When the Mango process is stuck or performing poorly it can be useful to dump the thread stacks and object counts from memory to get a better picture of what is happening inside the JVM. Note that some of the JDK commands will not be on your path so you may need to find them in your jdk/bin installation directory.
Find Mango pid
To get the full output of the command used to run Mango:
ps aux | grep java
When Mango starts it adds its main pid to this file:
Memory Map Dump
To count the number of size of each type of object in Mango’s memory use this command. It will output the count in descending order and can be useful to see what is using the majority of memory in the JVM.
jmap -histo <pid> > mangoMemMap.txt
Heap dumps are larger files that contain a snapshot in time of the entire JVM memory space and are a way to do a more detailed analysis using tools that show the connections between all the objects in memory. When diagnosing memory problems this is the best way to ‘see’ into the heap of a running JVM. It is recommended to use JVisualVM or MAT when analyzing the generated files.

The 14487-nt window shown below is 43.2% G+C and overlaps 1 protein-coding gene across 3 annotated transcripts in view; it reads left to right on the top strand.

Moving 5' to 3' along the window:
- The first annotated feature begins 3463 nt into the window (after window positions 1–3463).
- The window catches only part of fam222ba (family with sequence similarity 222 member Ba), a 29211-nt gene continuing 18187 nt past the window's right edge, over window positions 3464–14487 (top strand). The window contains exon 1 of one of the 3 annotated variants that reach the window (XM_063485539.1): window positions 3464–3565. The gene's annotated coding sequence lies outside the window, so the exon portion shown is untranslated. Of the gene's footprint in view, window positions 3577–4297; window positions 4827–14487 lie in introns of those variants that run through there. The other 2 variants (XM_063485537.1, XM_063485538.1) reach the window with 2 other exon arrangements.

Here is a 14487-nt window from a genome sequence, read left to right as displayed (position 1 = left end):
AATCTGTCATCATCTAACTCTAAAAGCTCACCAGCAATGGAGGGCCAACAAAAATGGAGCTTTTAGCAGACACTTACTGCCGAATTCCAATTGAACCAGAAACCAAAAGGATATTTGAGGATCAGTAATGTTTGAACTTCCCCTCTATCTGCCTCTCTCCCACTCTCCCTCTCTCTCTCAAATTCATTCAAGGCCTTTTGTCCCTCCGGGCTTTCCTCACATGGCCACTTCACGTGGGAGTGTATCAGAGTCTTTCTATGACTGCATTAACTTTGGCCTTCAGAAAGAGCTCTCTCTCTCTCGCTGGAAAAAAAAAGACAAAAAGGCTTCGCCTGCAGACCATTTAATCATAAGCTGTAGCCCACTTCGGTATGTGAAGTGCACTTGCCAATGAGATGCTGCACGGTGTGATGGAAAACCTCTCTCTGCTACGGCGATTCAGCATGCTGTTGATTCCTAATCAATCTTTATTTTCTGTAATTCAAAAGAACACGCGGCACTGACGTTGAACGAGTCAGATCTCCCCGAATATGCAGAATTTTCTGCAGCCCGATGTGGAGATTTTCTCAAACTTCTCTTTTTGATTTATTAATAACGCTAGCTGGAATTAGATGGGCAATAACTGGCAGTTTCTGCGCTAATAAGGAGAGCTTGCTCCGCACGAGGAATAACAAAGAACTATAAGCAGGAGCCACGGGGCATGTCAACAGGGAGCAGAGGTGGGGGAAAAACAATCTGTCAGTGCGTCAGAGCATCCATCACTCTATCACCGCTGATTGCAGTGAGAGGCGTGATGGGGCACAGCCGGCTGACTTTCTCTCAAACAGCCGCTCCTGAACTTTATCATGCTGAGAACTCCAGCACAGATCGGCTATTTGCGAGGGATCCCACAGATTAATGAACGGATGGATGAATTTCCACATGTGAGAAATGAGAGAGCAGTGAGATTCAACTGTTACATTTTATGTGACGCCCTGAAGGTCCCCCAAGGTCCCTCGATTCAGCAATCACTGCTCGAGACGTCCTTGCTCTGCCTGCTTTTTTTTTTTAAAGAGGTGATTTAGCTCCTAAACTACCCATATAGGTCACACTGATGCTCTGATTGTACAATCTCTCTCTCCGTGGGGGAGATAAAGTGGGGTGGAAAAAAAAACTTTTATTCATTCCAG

To generate a full heap dump with objects that are ready for garbage collection use this (Note the file will be significantly bigger)
jmap -dump:format=b,file=mangoHeapFull <pid> jmap -dump:live,format=b,file=mangoHeapLive <pid>
A thread dump can be helpful when Mango seems to be hung on shutdown or just not performing as expected. They can be retrieved via the REST api and processed for statistics using this Python script: https://raw.githubusercontent.com/infiniteautomation/ma-devtools/master/PythonUtilities/Administration/parseThreads.py
Another option is via the command line:
jstack -l <pid> > mangoThreads.txt